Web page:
Max Scherzer just joined an awfully exclusive club featuring some of the greatest pitchers in baseball history: three-time Cy Young Award winner.
And he’s not exactly sure how to process it all just yet.
“That’s why I’m drinking a lot of champagne tonight,” the right-hander said with a laugh, some 90 minutes after learning of his victory. “Look, anytime you win a Cy Young Award, it’s a special feeling, a special moment. ... But this one is special.”
It’s special in part because Scherzer toppled two of the National League’s very best - teammate Stephen Strasburg and Dodgers ace Clayton Kershaw - in a high-profile showdown of elite pitching. And he did so by a surprisingly large margin.
Scherzer received 27 out of 30 first-place votes submitted by members of the Baseball Writers’ Association of America prior to the start of the postseason, along with three second-place votes, for a total of 201 points. Kershaw finished second overall with 126 points and three first-place votes. Strasburg finished third with 81 points, only one of which was for a spot higher than third place.
It’s Scherzer’s second straight NL Cy Young Award to go along with the 2013 American League award he won while pitching for the Tigers, and it permanently etches his place among baseball’s all-time pitching greats.
Scherzer is now one of only 10 men to win the Cy Young Award at least three times, joining Roger Clemens (seven), Randy Johnson (five), Steve Carlton (four), Greg Maddux (four), Sandy Koufax (three), Pedro Martinez (three), Jim Palmer (three), Tom Seaver (three) and Kershaw (three).
The only members of that group who aren’t in the Hall of Fame are Kershaw (who isn’t eligible yet) and Clemens (who would be in if not for allegations of performance enhancing drugs).
“When you start talking about winning it three times, I can’t even comprehend it at this point in time,” Scherzer said. “It’s such an unbelievable feeling and unbelievable moment, you really won’t process it until years later. That’s kind of what I’ve found by winning these things: You realize what that means about a year later. At this moment, I’m on cloud nine. I think I’ll be better able to answer that question in about a year.”
On the heels of his 2016 Cy Young performance, Scherzer actually improved in several statistical departments. He reduced his ERA by nearly a half a run to 2.51, lowered his already-league-low WHIP to 0.902 and surrendered a miniscule 5.9 hits per nine innings. Scherzer led the NL with 268 strikeouts and finished with a 16-6 record and 200 2/3 innings pitched over 31 starts, missing a couple of outings due to some nagging late-season injuries.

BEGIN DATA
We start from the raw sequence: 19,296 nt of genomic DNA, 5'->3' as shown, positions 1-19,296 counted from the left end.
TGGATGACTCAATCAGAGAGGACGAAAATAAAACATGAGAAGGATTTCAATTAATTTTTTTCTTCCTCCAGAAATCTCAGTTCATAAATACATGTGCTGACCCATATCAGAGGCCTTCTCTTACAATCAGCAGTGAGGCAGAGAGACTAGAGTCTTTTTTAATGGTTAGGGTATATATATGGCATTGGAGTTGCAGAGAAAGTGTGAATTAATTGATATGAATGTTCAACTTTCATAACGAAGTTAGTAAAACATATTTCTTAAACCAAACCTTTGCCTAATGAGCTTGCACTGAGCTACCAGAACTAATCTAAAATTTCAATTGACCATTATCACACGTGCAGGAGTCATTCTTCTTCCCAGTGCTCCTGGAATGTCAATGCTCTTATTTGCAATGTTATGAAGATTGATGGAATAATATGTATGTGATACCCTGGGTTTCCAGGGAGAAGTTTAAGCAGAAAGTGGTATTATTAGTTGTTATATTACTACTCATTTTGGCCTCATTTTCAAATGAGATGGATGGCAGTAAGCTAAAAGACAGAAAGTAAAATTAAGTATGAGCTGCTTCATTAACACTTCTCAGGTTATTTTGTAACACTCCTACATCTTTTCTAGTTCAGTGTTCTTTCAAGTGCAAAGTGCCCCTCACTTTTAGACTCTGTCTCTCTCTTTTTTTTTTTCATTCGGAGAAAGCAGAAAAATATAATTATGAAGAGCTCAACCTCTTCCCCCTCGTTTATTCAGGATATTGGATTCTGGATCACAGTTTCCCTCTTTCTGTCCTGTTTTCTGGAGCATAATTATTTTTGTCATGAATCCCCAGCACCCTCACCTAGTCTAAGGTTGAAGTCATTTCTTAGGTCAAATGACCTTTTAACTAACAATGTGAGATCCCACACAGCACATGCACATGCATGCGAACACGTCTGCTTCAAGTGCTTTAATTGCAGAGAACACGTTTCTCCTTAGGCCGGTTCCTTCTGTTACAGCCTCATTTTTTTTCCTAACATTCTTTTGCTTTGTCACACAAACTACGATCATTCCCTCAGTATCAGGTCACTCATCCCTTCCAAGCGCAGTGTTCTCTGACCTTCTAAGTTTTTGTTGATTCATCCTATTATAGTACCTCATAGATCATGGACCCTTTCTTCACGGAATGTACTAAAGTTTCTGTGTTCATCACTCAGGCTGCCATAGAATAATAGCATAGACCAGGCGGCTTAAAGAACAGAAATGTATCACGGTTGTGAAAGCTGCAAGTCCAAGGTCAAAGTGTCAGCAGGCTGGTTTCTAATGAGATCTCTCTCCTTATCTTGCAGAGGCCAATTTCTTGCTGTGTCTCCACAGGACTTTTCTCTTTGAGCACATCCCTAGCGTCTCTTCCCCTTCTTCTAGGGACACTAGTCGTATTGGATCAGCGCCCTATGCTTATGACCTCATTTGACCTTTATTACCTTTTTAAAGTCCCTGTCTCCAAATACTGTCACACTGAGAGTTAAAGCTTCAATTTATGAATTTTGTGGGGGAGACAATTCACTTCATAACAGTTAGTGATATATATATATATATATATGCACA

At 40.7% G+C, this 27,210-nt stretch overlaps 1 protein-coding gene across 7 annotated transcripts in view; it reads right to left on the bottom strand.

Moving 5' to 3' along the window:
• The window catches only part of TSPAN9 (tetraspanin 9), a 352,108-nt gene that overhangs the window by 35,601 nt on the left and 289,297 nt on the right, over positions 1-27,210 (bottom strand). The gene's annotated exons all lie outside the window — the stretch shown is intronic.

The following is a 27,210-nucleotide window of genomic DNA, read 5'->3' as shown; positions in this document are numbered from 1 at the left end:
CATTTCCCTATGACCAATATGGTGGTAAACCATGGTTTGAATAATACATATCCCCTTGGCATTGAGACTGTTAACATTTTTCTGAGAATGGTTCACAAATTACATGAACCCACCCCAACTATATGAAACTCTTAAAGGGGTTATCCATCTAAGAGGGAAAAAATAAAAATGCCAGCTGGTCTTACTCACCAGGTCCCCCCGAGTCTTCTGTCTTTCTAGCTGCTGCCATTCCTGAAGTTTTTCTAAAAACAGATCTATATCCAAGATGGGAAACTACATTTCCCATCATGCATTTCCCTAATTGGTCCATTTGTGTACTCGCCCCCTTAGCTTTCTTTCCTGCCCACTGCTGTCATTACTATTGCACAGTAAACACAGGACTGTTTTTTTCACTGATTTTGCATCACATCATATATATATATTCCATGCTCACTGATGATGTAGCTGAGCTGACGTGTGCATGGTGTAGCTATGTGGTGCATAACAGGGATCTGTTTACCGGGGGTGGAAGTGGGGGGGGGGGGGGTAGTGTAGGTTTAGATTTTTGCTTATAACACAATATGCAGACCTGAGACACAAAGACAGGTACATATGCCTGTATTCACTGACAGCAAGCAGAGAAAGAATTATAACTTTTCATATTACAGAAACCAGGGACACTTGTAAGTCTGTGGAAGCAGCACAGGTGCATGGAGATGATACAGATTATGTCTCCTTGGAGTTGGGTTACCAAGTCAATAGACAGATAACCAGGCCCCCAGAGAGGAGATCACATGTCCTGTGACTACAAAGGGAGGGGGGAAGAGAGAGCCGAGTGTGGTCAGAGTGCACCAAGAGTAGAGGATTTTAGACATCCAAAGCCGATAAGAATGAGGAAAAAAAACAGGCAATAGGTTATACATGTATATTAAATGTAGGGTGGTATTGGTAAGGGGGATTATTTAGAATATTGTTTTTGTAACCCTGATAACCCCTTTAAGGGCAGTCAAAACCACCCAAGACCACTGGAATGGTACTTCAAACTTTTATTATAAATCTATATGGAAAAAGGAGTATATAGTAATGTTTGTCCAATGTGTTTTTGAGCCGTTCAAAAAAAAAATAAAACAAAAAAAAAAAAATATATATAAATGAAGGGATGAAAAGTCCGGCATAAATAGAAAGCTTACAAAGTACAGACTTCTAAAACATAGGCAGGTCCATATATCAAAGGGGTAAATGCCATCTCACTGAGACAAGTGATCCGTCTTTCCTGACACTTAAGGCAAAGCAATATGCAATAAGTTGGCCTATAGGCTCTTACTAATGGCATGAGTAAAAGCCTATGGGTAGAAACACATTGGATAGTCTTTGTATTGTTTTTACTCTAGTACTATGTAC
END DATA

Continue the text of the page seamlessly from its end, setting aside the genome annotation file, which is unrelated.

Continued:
Scherzer’s durability may have been the deciding factor in his favor over Kershaw, who actually topped him with an 18-4 record and 2.31 ERA. The Los Angeles lefty, though, made only 27 starts and totaled only 175 innings due to a back injury that landed him on the disabled list for 5 1/2 weeks in July and August.
Strasburg also missed time with an injury, with a midsummer nerve impingement in his elbow restricting him to 28 starts and 175 1/3 innings. Still, the Nationals’ second ace rode a dominant second half to the best overall season of his career, going 15-4 with a 2.52 ERA and 1.015 WHIP. This was the first time Strasburg finished in the top three in Cy Young Award balloting, but he reserved his praise for his rotation mate.
“Congratulations, you earned it,” Strasburg said to Scherzer on MLB Network’s award announcement show. “It was really fun to watch. I can’t wait to get back at it here in spring training.”
Signed to a seven-year, $210 million contract - at the time a record for a free agent pitcher - in January 2015, Scherzer has now won back-to-back Cy Young Awards after a fifth-place finish in his first season with the Nationals.
“Watching Max pitch every fifth day in our uniform has been a source of great pride for our entire family - and, we’re sure, our collective fan base,” managing principal owner Ted Lerner said in a team-issued statement. “We are awed by his penchant for historic performances and eagerly await his starts to see what feat he will conquer next, and what other peaks his career in Washington will reach.”
Scherzer, who admitted a still-lingering negative vibe after playing a role in the Nationals’ latest Game 5 loss in the National League Division Series, made clear his priority when he returns to the mound next season.
“My only goal for 2018,” he said, “is to be a better pitcher than I was in 2017.”